- Job openings are plentiful, though hiring is lagging.
- JOLTS in April shows most offered positions on record.
- Rising inflation may be undermining consumer optimism.
The pandemic is over, jobs are plentiful, summer has arrived, yet Americans are afflicted with a case of the blues. Consumer attitudes are mired half-way between the pre-pandemic effervescence and the lockdown despair two-months later.
The Michigan Consumer Sentiment Index is expected to climb to 84 in May from 82.9 in April. If accurate, that would put it just shy of the midpoint of the last 16 months but below every reading of the five years prior to the March Covid-19 advent.
Michigan Consumer Sentiment
Payrolls and JOLTS
Employment is the most important ingredient in consumer satisfaction. A job or the prospect of one if wanted does not guarantee happiness, but the lack of one almost certainly prevents it.
Nonfarm Payroll hiring has dropped from 770,000 in March to 278,000 in April and 559,000 last month. The slowdown is not from a scarcity of work.
Open positions are at an all-time record. In April the Job Openings and Turnover Survey (JOLTS) recorded 9.3 million, up almost one million from March.
Anecdotal evidence from the Institute for Supply Management Purchasing Managers’ Surveys and the Federal Reserve Beige Book mentions the difficulties that businesses are having in finding employees.
One conjecture is that the $300 in additional Federal unemployment benefits and extension of payments from June to September has made it logical (and fun) for lower wage workers to put off returning until their benefits run out.
The lockdowns and government stimulus programs have played havoc with Retail Sales numbers.
Retail sales have increased 3.85% a month this year. While that is an exceptionally strong start, it is distorted by the federal pandemic grants in January and March that produced successive 7.6% and 10.7% gains. In February and March, months without government funding, sales registered -2.9% and flat.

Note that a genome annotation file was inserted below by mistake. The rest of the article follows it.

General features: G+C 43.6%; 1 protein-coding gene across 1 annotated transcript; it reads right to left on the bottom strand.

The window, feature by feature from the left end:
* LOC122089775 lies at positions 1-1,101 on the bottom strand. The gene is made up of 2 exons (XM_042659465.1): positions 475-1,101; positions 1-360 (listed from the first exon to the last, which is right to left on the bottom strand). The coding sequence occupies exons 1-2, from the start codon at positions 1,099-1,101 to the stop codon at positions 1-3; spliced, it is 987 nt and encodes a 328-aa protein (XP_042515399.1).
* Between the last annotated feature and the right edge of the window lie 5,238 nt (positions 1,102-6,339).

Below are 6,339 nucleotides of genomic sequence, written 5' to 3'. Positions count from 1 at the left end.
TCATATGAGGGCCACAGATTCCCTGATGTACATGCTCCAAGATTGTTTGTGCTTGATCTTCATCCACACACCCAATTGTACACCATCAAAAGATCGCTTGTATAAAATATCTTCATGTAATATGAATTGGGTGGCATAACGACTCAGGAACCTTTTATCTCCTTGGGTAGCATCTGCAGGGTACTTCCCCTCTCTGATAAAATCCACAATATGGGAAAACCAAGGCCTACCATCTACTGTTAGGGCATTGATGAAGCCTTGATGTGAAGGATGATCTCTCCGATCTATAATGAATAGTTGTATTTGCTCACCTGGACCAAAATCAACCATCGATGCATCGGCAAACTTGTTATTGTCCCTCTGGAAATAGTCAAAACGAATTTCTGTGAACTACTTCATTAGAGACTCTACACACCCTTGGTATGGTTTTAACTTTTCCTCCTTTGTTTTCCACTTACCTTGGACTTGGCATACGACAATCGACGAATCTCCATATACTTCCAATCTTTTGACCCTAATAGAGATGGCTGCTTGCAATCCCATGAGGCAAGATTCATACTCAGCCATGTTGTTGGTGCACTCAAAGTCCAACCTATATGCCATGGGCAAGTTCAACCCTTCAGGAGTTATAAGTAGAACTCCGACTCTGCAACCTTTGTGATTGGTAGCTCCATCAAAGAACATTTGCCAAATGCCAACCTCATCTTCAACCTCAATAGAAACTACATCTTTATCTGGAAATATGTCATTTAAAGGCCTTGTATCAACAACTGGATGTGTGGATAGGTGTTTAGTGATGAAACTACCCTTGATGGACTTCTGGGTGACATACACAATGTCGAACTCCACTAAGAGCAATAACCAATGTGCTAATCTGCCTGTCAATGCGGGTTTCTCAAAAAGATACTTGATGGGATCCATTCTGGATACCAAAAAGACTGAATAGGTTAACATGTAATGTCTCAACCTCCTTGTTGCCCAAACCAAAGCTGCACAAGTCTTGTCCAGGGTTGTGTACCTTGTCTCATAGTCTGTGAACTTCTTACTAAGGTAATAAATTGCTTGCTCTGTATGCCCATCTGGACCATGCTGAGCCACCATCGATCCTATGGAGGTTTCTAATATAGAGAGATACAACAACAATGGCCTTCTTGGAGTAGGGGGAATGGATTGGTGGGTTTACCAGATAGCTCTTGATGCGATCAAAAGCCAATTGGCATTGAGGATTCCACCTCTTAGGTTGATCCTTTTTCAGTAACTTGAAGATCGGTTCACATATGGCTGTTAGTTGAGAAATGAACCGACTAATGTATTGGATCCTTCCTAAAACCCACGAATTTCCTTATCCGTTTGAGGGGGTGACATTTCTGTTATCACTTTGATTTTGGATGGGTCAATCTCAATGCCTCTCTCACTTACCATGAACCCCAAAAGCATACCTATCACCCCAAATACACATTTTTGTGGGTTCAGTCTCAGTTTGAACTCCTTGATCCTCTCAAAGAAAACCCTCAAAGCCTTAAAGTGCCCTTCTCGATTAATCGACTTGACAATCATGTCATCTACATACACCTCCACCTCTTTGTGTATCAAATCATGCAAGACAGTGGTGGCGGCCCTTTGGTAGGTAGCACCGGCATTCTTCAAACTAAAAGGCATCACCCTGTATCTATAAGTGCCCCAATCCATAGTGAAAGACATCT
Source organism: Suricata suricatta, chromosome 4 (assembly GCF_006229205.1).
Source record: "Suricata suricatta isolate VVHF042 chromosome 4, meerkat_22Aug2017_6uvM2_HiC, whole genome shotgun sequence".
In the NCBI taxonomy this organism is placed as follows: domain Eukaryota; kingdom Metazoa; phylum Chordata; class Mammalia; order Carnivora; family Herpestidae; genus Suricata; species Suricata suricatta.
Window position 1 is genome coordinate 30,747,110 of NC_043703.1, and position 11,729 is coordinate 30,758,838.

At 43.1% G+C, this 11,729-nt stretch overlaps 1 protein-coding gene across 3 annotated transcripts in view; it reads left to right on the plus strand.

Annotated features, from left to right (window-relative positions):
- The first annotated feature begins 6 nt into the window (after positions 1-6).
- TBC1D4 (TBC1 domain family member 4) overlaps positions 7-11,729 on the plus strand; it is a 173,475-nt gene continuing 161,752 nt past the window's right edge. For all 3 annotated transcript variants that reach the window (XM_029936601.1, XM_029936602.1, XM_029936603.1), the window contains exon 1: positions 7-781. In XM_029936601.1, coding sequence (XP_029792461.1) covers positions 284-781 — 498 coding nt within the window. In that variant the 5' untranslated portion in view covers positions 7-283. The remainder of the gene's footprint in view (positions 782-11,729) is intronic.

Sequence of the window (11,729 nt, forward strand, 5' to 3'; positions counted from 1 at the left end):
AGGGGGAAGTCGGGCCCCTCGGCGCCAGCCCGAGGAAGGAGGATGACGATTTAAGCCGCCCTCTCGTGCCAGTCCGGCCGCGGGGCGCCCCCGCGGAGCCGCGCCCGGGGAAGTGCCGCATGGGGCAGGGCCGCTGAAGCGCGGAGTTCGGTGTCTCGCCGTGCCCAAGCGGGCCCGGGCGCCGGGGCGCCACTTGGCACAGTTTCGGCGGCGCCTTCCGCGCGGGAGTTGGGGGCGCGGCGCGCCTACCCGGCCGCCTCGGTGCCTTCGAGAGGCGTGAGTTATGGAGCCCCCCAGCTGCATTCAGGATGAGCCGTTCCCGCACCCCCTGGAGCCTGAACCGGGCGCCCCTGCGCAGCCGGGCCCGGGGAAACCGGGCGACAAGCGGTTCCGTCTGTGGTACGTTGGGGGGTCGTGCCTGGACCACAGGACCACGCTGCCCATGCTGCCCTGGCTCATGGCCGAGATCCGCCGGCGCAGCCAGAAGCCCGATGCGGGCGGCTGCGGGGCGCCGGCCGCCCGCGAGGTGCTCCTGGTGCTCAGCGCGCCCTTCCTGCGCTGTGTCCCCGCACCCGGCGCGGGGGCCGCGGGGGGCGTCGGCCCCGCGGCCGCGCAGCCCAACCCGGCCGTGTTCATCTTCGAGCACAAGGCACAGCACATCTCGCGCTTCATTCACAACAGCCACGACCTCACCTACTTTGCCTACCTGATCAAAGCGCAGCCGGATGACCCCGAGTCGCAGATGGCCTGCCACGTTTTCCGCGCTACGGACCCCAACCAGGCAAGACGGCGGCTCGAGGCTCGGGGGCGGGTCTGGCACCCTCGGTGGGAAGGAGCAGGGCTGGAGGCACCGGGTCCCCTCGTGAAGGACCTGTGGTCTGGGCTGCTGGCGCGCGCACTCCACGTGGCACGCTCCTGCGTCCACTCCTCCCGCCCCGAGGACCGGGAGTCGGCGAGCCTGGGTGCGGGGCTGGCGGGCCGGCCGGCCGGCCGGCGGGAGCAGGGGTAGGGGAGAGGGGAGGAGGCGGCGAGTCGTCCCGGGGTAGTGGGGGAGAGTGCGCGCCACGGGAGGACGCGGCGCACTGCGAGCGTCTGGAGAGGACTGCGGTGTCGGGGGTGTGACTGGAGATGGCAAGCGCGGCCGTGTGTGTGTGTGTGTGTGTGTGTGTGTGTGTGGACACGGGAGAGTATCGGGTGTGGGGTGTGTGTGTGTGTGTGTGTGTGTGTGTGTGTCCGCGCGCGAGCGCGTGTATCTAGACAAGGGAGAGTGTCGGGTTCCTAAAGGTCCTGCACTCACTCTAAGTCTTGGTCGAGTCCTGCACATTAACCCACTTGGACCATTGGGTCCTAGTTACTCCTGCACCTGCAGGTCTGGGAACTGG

Sales plunged 23.3% in March and April 2020, only to fly back 26.9% in May and June. The growth of 3.6% over the four months is a very respectable, indeed better than average, expansion of 0.9% each month.
It is doubtful whether the monthly averages from March through June in 2020 or this year provide anything more than a chart of the practical, emotional and financial responses to the pandemic and lockdowns. Do the near record bursts of spending in January and March, which seem far greater than the relatively small stipend given most families, mean the consumer is ready to splurge after a 16 months of denial? If so, why was April flat?
Normally, Retail Sales are a reliable barometer of consumer attitudes. But for the past year it has been nearly impossible to disentangle pandemic reaction from the longer trend in consumer spending.
Consumer Price Index
Inflation has more than tripled in five months from 1.4% annually in January to 5% in May, its highest since August 2008.
The Federal Reserve is correct to lay most of the blame for this spike on the reversal of the lockdown collapse in prices last year. The April to May increase of 0.6% is just over one-third of the 1.6% jump from March to April.
However, behind the dramatic base effect there are signs that higher consumer inflation is here to stay.
The most obvious example is gasoline prices. The nationwide average for a gallon of regular gasoline was $2.94 on June 6, 36.1% higher than its price on December 28 last year. Gasoline is a relatively fixed item for most American families, use does not vary very much with price. When fuel costs rise the extra comes directly from the household budget.
Crude oil is the world's most basic industrial commodity, its expense is part of almost every item manufactured or harvested anywhere in the world. The price of a barrel of West Texas Intermediate (WTI) has soared 44.3% since January 4 of this year and 93.9% since November 2 last year. With the global economy set for recovery and the change of administration in Washington, consumers can have little expectation that prices will reverse. Much higher gasoline and fuel costs are here to stay.
Commodities are another ingredient contributing to inflation. The Bloomberg Commodity Index (BCOM) is up 21.5% since the close on December 31 last year. It is 57.4% higher than the pandemic bottom on April 24, 2020.
Bloomberg Commodity Index
Production backlogs from the lockdowns combined with staffing issues have generated component and raw material shortages that have curtailed manufacturing for many consumer products and induced price increases..
Prices have already increased for a wide array of consumer goods and foodstuffs.
Not only are these higher costs likely to be permanent but there is every indication that they will continue to rise for many months.
That does not change the fact that economic conditions are set for a steady increase in consumer prices as the impact of the lockdowns reverberate through the global economy.
The pandemic is rapidly ending in the United States. Just as consumers emerge from the financial and emotional trauma of the last 16 months, they are greeted by the highest and most pervasive inflation in a generation.
It is enough to sap anyone’s optimism.
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